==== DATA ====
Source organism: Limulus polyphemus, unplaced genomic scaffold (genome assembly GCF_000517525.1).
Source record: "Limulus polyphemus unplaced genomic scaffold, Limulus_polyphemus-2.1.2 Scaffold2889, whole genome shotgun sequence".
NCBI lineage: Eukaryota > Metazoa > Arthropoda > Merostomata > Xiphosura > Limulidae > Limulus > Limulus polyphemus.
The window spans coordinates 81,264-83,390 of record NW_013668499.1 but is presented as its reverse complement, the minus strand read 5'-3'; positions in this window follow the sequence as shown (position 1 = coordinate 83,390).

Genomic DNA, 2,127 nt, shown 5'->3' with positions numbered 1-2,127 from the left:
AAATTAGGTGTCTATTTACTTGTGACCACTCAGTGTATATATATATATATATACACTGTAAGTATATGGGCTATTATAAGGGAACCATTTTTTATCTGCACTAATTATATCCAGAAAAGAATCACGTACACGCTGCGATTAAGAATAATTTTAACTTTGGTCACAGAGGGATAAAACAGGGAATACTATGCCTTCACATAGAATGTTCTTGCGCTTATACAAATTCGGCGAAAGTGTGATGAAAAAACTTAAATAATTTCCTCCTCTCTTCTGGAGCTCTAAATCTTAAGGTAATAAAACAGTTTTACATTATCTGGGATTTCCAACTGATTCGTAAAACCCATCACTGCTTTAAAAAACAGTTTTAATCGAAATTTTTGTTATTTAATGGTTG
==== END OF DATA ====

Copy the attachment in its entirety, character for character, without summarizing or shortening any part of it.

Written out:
Source organism: Limulus polyphemus, unplaced genomic scaffold (genome assembly GCF_000517525.1).
Source record: "Limulus polyphemus unplaced genomic scaffold, Limulus_polyphemus-2.1.2 Scaffold2889, whole genome shotgun sequence".
NCBI lineage: Eukaryota > Metazoa > Arthropoda > Merostomata > Xiphosura > Limulidae > Limulus > Limulus polyphemus.
The window spans coordinates 81,264-83,390 of record NW_013668499.1 but is presented as its reverse complement, the minus strand read 5'-3'; positions in this window follow the sequence as shown (position 1 = coordinate 83,390).

Genomic DNA, 2,127 nt, shown 5'->3' with positions numbered 1-2,127 from the left:
AAATTAGGTGTCTATTTACTTGTGACCACTCAGTGTATATATATATATATATACACTGTAAGTATATGGGCTATTATAAGGGAACCATTTTTTATCTGCACTAATTATATCCAGAAAAGAATCACGTACACGCTGCGATTAAGAATAATTTTAACTTTGGTCACAGAGGGATAAAACAGGGAATACTATGCCTTCACATAGAATGTTCTTGCGCTTATACAAATTCGGCGAAAGTGTGATGAAAAAACTTAAATAATTTCCTCCTCTCTTCTGGAGCTCTAAATCTTAAGGTAATAAAACAGTTTTACATTATCTGGGATTTCCAACTGATTCGTAAAACCCATCACTGCTTTAAAAAACAGTTTTAATCGAAATTTTTGTTATTTAATGGTTG